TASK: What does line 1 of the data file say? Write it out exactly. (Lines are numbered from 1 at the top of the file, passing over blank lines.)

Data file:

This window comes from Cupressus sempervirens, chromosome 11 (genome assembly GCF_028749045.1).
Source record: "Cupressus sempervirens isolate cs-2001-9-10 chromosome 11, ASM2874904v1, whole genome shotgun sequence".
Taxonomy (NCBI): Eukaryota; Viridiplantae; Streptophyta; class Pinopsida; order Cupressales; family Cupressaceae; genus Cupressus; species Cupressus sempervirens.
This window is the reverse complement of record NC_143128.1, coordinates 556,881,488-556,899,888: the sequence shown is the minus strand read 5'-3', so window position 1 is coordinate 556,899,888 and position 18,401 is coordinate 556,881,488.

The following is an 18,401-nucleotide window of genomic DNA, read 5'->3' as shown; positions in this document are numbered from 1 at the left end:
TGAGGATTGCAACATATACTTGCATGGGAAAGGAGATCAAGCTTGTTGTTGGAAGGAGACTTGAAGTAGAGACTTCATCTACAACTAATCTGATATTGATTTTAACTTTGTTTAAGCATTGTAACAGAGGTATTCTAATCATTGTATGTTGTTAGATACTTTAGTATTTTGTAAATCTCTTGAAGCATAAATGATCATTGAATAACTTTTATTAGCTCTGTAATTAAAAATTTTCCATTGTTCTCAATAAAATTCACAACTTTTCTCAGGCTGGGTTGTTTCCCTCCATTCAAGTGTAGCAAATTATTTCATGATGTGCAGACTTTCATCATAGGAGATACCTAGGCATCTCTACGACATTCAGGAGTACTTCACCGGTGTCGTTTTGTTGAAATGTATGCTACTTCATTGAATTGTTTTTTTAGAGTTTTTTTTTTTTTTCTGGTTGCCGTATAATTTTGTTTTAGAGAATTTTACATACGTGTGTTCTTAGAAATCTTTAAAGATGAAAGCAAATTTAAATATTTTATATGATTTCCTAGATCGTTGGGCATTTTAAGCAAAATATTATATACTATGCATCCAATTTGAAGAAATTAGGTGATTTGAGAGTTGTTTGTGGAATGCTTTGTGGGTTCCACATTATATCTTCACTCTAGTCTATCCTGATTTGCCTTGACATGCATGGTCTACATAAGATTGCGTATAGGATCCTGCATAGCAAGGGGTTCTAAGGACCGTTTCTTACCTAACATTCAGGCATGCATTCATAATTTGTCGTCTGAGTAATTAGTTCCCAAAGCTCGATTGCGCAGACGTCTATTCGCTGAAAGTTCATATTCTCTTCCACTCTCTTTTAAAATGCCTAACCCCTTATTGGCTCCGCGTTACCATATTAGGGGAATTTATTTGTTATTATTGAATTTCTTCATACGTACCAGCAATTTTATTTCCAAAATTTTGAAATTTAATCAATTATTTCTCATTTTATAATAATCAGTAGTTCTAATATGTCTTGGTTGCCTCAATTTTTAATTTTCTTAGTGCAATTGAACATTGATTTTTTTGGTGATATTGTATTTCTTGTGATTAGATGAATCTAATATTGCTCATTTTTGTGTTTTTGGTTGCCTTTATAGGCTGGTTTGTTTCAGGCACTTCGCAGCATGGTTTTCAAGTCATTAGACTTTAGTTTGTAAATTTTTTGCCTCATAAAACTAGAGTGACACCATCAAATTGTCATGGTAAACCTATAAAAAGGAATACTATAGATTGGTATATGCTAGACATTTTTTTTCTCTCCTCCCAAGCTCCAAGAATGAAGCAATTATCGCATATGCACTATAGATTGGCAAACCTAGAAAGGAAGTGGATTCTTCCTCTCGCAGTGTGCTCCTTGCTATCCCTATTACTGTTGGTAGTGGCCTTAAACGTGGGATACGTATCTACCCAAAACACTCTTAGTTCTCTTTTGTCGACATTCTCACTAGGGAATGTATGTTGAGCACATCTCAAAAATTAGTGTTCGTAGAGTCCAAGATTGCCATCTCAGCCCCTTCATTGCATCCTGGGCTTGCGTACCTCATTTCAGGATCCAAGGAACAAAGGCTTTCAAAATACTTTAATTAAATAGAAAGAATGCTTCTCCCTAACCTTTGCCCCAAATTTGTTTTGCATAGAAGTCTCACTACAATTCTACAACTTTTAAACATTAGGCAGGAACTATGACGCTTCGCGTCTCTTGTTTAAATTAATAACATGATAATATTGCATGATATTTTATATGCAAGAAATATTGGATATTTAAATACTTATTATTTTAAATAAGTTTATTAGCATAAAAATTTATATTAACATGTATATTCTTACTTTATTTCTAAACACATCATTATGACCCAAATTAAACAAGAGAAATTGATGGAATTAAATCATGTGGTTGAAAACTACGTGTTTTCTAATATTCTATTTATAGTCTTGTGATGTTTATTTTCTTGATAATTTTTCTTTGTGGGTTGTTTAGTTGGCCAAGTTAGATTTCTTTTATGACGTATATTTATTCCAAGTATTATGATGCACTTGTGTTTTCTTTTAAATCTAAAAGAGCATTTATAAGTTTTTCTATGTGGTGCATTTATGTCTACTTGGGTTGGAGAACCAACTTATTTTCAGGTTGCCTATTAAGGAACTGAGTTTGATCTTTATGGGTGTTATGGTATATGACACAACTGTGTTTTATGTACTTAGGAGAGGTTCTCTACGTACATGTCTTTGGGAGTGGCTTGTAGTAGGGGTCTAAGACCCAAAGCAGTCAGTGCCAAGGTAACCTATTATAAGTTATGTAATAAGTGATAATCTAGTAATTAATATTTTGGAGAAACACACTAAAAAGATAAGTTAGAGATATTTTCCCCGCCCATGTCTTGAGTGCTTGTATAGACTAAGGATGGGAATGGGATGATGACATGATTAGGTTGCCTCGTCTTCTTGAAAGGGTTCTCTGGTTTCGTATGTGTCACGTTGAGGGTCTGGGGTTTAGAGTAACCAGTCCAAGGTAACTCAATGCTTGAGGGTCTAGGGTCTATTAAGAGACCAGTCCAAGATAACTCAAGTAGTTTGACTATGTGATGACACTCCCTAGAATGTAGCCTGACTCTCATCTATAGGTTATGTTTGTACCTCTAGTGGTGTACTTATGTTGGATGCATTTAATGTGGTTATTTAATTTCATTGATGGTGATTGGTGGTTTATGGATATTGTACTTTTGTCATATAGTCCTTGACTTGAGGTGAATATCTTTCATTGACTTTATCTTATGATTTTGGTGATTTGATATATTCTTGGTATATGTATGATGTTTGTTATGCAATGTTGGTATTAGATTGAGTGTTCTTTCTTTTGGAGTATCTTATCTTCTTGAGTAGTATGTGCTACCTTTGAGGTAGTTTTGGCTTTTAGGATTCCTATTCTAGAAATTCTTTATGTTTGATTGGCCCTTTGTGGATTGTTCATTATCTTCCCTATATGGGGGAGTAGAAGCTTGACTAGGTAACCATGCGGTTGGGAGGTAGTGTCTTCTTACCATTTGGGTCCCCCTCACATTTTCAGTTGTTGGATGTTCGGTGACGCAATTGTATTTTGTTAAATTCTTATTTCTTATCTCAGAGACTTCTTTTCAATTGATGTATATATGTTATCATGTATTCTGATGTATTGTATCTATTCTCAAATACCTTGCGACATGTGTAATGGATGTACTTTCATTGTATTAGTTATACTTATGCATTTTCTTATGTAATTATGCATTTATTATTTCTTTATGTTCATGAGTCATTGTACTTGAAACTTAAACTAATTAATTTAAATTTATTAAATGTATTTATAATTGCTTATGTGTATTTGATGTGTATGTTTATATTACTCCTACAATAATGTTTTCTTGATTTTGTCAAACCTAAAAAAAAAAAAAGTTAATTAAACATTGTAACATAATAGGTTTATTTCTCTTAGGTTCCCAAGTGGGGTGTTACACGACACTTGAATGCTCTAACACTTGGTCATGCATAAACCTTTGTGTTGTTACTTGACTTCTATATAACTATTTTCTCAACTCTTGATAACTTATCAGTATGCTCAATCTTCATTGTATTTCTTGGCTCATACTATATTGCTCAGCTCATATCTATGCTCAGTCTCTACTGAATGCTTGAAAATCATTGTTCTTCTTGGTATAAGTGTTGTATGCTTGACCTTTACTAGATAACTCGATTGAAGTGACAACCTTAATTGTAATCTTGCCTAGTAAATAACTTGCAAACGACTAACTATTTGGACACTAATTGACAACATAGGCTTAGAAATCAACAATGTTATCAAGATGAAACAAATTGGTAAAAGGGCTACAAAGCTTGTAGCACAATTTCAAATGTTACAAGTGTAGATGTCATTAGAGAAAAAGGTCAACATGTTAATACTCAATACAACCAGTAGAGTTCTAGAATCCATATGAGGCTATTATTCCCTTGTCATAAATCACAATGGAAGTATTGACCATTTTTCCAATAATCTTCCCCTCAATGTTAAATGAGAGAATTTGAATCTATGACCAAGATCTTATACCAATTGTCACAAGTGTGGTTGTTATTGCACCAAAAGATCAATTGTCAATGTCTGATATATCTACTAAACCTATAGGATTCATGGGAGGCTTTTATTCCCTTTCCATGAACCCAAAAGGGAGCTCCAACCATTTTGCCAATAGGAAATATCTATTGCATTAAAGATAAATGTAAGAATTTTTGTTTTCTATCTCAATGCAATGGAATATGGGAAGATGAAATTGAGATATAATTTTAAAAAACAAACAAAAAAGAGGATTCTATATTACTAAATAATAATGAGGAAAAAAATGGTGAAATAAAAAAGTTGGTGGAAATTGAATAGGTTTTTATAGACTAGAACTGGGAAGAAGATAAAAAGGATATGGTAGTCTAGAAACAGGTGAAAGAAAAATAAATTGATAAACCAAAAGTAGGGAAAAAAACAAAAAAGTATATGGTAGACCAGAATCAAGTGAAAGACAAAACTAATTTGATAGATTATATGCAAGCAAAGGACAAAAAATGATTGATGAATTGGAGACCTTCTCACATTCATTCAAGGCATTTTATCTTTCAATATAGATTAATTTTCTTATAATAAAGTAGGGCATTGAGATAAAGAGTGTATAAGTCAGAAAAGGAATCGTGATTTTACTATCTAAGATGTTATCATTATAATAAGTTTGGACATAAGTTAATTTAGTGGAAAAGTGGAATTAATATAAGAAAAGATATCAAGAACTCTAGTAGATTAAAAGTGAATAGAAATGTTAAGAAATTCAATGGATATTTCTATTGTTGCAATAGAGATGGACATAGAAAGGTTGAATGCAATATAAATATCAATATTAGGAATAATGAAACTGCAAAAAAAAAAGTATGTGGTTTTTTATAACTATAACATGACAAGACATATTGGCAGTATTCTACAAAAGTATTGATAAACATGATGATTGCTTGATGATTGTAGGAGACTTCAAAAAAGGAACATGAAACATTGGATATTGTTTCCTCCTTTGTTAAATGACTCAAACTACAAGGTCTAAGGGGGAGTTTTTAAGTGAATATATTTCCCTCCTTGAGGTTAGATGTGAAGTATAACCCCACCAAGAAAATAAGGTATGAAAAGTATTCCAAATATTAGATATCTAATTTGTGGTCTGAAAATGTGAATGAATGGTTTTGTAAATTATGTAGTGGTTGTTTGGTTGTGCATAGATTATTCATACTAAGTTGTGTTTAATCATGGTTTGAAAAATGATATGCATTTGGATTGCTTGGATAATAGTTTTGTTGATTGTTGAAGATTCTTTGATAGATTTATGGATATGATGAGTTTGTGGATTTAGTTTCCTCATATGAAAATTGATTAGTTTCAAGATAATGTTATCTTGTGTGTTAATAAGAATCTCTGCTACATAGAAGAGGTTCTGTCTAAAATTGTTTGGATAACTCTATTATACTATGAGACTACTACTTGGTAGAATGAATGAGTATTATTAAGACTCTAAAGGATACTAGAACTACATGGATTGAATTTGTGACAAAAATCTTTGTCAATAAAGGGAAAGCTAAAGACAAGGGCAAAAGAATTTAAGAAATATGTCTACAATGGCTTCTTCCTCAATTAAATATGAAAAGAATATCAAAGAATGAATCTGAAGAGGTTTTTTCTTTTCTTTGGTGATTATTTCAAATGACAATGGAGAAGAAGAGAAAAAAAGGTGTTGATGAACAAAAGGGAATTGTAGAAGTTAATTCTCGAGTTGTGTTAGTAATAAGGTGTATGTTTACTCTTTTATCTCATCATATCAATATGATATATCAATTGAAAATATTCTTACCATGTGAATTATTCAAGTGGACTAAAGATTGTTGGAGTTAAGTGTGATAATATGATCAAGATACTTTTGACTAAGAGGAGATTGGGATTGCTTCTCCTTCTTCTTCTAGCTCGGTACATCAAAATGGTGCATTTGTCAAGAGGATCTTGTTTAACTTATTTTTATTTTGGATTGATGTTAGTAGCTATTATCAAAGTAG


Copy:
This window comes from Cupressus sempervirens, chromosome 11 (genome assembly GCF_028749045.1).